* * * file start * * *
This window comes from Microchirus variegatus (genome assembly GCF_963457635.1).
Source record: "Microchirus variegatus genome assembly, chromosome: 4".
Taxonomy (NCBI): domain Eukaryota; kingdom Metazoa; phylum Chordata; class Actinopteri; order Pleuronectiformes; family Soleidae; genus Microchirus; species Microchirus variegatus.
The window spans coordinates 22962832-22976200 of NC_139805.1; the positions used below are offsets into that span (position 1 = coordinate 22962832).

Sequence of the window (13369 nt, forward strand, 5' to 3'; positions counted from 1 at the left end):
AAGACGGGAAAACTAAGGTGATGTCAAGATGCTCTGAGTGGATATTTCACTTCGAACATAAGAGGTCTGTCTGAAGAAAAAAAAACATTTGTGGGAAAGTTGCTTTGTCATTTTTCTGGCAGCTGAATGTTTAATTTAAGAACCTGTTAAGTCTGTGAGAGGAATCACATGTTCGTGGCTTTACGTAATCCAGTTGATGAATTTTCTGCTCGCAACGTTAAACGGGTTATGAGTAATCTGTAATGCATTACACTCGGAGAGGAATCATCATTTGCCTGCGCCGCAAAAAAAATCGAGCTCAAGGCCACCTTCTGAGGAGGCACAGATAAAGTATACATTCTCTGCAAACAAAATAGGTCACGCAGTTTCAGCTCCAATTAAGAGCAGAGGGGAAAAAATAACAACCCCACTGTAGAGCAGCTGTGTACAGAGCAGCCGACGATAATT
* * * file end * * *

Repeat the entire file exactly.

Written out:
This window comes from Microchirus variegatus (genome assembly GCF_963457635.1).
Source record: "Microchirus variegatus genome assembly, chromosome: 4".
Taxonomy (NCBI): domain Eukaryota; kingdom Metazoa; phylum Chordata; class Actinopteri; order Pleuronectiformes; family Soleidae; genus Microchirus; species Microchirus variegatus.
The window spans coordinates 22962832-22976200 of NC_139805.1; the positions used below are offsets into that span (position 1 = coordinate 22962832).

Sequence of the window (13369 nt, forward strand, 5' to 3'; positions counted from 1 at the left end):
AAGACGGGAAAACTAAGGTGATGTCAAGATGCTCTGAGTGGATATTTCACTTCGAACATAAGAGGTCTGTCTGAAGAAAAAAAAACATTTGTGGGAAAGTTGCTTTGTCATTTTTCTGGCAGCTGAATGTTTAATTTAAGAACCTGTTAAGTCTGTGAGAGGAATCACATGTTCGTGGCTTTACGTAATCCAGTTGATGAATTTTCTGCTCGCAACGTTAAACGGGTTATGAGTAATCTGTAATGCATTACACTCGGAGAGGAATCATCATTTGCCTGCGCCGCAAAAAAAATCGAGCTCAAGGCCACCTTCTGAGGAGGCACAGATAAAGTATACATTCTCTGCAAACAAAATAGGTCACGCAGTTTCAGCTCCAATTAAGAGCAGAGGGGAAAAAATAACAACCCCACTGTAGAGCAGCTGTGTACAGAGCAGCCGACGATAATT